Short introduction to the Semantic Web

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Slides of the presentation …

This is an evolving slide set, updated regularly.

A Simple RDF Example

A Simple RDF Graph with full URI-s
<rdf:Description rdf:about="">
    <abc:myCalendar rdf:resource="http://…/myCalendar"/>

Need for a Query Language

  • Each data model needs its own “query language” to access large amount of data
    • relational databases have SQL, XML has XQuery…
  • SPARQL is the query language for RDF
    • queries are expressed in forms of RDF triples with unknown variables
    • the query returns a list possible resources (i.e., URI-s or literal values) or full set of triples (depending on the query type)
  • SPARQL is emerging as the primary way to access RDF data

How to Get to RDF Data?

  • The simplest aproach: write your own RDF data in your preferred syntax
  • Using URI-s in RDF binds you automatically to the real resources
  • You may add RDF to XML directly (in its own namespace)
    • e.g., in SVG:
<svg ...>
    <rdf:RDF xmlns:rdf="http://../rdf-syntax-ns#">
  • Works in some cases, but not satisfactory for a real deployement!

RDF is not Enough…

  • Creating data and using it from a program works, provided the program knows what terms to use!
  • We used terms like:
    • foaf:name, abc:myCalendar, foaf:surname, …
    • etc
  • Are they all known? Are they all correct? (it is a bit like defining record types for a database)

Possible Issues to Handle

  • What are the possible terms?
    • “is the set of data terms known to the program?”
  • Are the properties used correctly?
    • “do they make sense for the resources?”
  • Can a program reason about some terms? Eg:
    • “if «A» is left of «B» and «B» is left of «C», is «A» left of «C»?”
    • obviously true for humans, not obvious for a program …
    • … programs should be able to deduce such statements
  • If somebody else defines a set of terms: are they the same?
    • clearly an issue in an international context


  • The Semantic Web needs a support of ontologies:
“defines the concepts and relationships used to describe and represent an area of knowledge”
  • We need a Web Ontologies Language to define:
    • the terminology used in a specific context
    • possible constraints on properties
    • the logical characteristics of properties
    • the equivalence of terms across ontologies
    • etc
  • This is done by RDFS (RDF Schemas) and OWL (Web Ontology Language)


  • RDFS defines the basic principles
  • OWL adds more complicated features to RDFS like:
    • constructions of classes using existing ones
    • characterize relationships (e.g., whether they are transitive, symmetric, functional, etc)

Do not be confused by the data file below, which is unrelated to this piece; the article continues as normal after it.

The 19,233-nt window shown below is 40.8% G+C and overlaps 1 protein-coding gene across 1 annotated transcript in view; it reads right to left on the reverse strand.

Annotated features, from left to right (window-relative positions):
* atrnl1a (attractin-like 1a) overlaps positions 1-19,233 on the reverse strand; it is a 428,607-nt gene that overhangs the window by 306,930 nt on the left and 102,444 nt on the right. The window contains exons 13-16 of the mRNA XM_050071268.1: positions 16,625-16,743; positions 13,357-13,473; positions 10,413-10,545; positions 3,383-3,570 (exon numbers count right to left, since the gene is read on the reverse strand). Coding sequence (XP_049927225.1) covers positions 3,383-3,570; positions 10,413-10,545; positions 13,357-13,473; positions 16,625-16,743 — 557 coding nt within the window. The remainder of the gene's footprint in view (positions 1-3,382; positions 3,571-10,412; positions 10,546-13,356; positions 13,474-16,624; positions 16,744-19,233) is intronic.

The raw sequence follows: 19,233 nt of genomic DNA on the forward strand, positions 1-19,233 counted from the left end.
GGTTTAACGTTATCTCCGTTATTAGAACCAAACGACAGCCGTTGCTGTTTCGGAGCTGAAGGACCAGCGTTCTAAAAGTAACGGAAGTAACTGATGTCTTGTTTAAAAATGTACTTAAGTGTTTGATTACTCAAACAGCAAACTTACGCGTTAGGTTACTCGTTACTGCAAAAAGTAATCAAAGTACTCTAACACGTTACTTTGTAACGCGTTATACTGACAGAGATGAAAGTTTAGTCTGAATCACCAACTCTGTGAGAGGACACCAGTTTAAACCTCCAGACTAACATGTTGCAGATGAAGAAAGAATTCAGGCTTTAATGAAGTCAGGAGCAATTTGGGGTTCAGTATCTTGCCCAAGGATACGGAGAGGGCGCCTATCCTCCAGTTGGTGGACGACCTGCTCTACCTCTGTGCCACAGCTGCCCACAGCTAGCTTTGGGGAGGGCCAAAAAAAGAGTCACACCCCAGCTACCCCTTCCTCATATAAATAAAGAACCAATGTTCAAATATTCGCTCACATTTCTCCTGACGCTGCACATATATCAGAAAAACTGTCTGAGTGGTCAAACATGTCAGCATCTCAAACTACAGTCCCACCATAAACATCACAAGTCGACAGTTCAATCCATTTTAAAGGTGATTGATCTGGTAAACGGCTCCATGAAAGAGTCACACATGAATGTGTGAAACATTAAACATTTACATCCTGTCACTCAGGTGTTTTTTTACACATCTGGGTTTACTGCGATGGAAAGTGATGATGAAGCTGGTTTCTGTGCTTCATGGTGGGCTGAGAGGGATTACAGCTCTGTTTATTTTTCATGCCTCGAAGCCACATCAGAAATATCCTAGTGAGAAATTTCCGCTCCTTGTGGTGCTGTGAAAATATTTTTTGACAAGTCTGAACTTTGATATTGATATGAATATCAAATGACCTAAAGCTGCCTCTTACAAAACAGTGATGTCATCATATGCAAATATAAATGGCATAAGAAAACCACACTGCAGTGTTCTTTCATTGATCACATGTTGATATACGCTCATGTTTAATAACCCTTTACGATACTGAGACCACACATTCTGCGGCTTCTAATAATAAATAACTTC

OWL: Additional Features

  • Ontologies may be extremely a large:
    • their management requires special care
    • they may consist of several modules
    • come from different places and must be integrated
  • Ontologies are on the Web. That means
    • applications may use several, different ontologies, or…
    • … same ontologies but in different languages
    • equivalence of, and relations among terms become an issue
  • OWL includes possibilites for class/property equivalence, version and deprecation control, etc.

However: Ontologies are Hard!

  • Hard to implement a full ontology management system
    • may be superfluous for some applications
  • Hence the “onion” model of increasingly complex specs:
    • no property expressions or datatypes in RDF Schemas
    • not all set operators, restricted cardinality in OWL Lite
    • some restrictions, but a computational guarantee in OWL DL
    • full expressive power in OWL Full (but no computational guarantee)
concentric arcs with RDF, RDFS, OWL Lite, DL, and Full

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Ontologies are Hard! (cont)

  • “Lite” < “DL” < “Full”, but not completely true for RDFS
    • RDFS is “almost” a subcategory
    • not all RDFS statements are valid in DL…
    • …but they are for Full
  • Applications may take what they really need!
concentric arcs with RDF, RDFS, OWL Lite, DL, and Full

The Work is Not Over

more general logical rules to the Semantic Web infrastructure; work has just begun at W3C
Evolution of the RDF model
e.g., add time information, probabilities, “measure of fuzziness” to statements (still in research phase)
a trust infrastructure for SW (for example: “can I trust the author of this set of assertions?”); on the future stack of W3C…

Lots of Tools

Further Information

These slides are at:
Semantic Web homepage
More information about W3C:
Contact information:
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